It means being read
That means your mother, sister, ex(es), a lot of strangers.
You can’t predict or control what others will think or say of your most private and intimate thoughts — after you’ve retailed them publicly.
A thick skin is key.
It means being — publicly –critiqued
Few reviews have been as nasty as this one, which recently ran in The New York Times Book Review, and which prompted much social media discussion among fellow writers about its meanspiritedness:
Now, I write empty, high-minded claptrap all the time. I also delete 90 percent of what I write. About an hour ago, for instance, I cut the entire 215-word opening sequence of this review. A boss of mine once said, of an article I had drafted over several months, that I had done a terrific job of catching myself up to a conversation the world had been having without me. Now I had to delete it, and start over from where I’d ended — from where the world didn’t yet know what it thought. Tillman’s meditations on the Big Questions often read like those of someone trying to catch up to the world’s knowledge while selling that world her notes for $26.
The critic, a well-established man, shreds the first-time author, a young woman.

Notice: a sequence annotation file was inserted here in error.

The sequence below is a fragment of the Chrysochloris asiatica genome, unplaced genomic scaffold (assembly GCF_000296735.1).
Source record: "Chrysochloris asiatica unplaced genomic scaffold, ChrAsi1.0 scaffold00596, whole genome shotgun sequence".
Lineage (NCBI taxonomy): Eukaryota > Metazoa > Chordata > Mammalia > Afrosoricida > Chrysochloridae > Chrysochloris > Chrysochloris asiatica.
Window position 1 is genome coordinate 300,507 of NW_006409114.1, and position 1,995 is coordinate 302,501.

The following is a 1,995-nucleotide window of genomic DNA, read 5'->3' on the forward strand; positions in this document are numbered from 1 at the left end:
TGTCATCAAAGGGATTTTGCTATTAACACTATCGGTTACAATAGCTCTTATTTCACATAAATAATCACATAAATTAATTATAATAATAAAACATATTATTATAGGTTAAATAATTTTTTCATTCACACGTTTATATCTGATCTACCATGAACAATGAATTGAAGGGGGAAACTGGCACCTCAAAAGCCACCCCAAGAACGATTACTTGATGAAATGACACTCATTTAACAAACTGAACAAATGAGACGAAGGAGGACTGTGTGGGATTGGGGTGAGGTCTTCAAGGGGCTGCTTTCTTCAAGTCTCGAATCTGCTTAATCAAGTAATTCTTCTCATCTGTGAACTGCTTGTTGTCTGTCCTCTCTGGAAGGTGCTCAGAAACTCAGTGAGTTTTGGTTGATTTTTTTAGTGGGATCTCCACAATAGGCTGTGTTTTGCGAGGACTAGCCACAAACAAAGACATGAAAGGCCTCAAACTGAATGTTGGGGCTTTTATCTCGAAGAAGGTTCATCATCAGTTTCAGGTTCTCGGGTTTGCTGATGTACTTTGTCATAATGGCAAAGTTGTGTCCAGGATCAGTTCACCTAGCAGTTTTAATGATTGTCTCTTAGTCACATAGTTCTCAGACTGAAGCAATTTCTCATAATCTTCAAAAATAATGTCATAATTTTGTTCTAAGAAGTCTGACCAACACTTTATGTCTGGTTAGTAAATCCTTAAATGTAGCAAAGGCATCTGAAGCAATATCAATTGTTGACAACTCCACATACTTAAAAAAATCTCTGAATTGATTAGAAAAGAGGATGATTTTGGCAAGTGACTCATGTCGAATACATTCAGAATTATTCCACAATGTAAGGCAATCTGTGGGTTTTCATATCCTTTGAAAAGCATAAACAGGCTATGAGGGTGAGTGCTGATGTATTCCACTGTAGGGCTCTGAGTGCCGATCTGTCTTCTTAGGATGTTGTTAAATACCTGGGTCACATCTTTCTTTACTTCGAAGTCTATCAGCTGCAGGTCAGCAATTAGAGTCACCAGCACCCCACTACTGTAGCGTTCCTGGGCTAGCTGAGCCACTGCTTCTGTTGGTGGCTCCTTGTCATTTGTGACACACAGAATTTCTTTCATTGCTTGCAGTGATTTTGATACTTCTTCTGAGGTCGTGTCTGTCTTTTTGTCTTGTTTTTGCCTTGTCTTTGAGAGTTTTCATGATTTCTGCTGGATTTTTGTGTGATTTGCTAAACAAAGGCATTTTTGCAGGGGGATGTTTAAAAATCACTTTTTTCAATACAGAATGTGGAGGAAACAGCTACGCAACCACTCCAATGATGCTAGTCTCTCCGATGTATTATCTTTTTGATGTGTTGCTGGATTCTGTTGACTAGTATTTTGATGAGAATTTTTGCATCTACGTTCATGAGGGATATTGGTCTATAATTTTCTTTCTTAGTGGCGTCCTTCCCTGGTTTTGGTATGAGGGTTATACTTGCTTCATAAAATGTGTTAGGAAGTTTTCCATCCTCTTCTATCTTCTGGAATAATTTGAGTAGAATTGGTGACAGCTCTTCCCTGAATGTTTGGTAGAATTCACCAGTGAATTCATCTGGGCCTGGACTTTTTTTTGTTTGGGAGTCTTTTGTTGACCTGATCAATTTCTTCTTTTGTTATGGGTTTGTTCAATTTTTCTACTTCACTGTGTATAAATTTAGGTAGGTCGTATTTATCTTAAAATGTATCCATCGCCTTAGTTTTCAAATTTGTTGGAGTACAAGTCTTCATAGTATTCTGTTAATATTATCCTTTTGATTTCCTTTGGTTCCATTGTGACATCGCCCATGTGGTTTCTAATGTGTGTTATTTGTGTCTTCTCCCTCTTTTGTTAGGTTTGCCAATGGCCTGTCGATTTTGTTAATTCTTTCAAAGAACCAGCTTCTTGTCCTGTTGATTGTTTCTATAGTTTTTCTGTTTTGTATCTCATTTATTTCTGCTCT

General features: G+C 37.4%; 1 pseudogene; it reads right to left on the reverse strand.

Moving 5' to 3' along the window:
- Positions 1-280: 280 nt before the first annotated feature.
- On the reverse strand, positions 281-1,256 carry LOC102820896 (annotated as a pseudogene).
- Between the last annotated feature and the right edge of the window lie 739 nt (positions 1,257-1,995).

(Several other reviews were much kinder.)
It means being able to tolerate rejection without panic or despair
Rejection to a writer is like blood to a surgeon — a messy and inevitable part of every working day.
It means being lucky — or not
This is a field — like many in the creative world (fashion, music, fine art) — where the goodies are rarely distributed “fairly”, equitably or when we most crave or need them.
It might be getting a full ride for an MFA or J-school or an awesome advance you can actually live on for a year or more without doing anything else.
Maybe they won the prestigious award or fellowship you’ve tried for multiple times.
It might be winning a stellar review or getting your work optioned for a film or television pilot; (my book Malled was optioned by CBS television, and earned me an additional $5,000 as a result — taken out of my advance.) It was also published in China, and that paltry sum also went toward paying down my advance.
(See a pattern here?)
It might well be, (try Googling the ancestors of some Big Name Writers) they’re sitting on a boatload of inherited or family money — like one New York writer whose family name graces a Manhattan concert hall.
Maybe they married a high net worth partner or husband, allowing them to do nothing but focus on work-for-pleasure.
The fact is, this is often — and long has been — a deeply unfair business.
Allowing yourself to marinate in a stew of envy and insecurity won’t improve your writing one bit.
How badly do you really want it?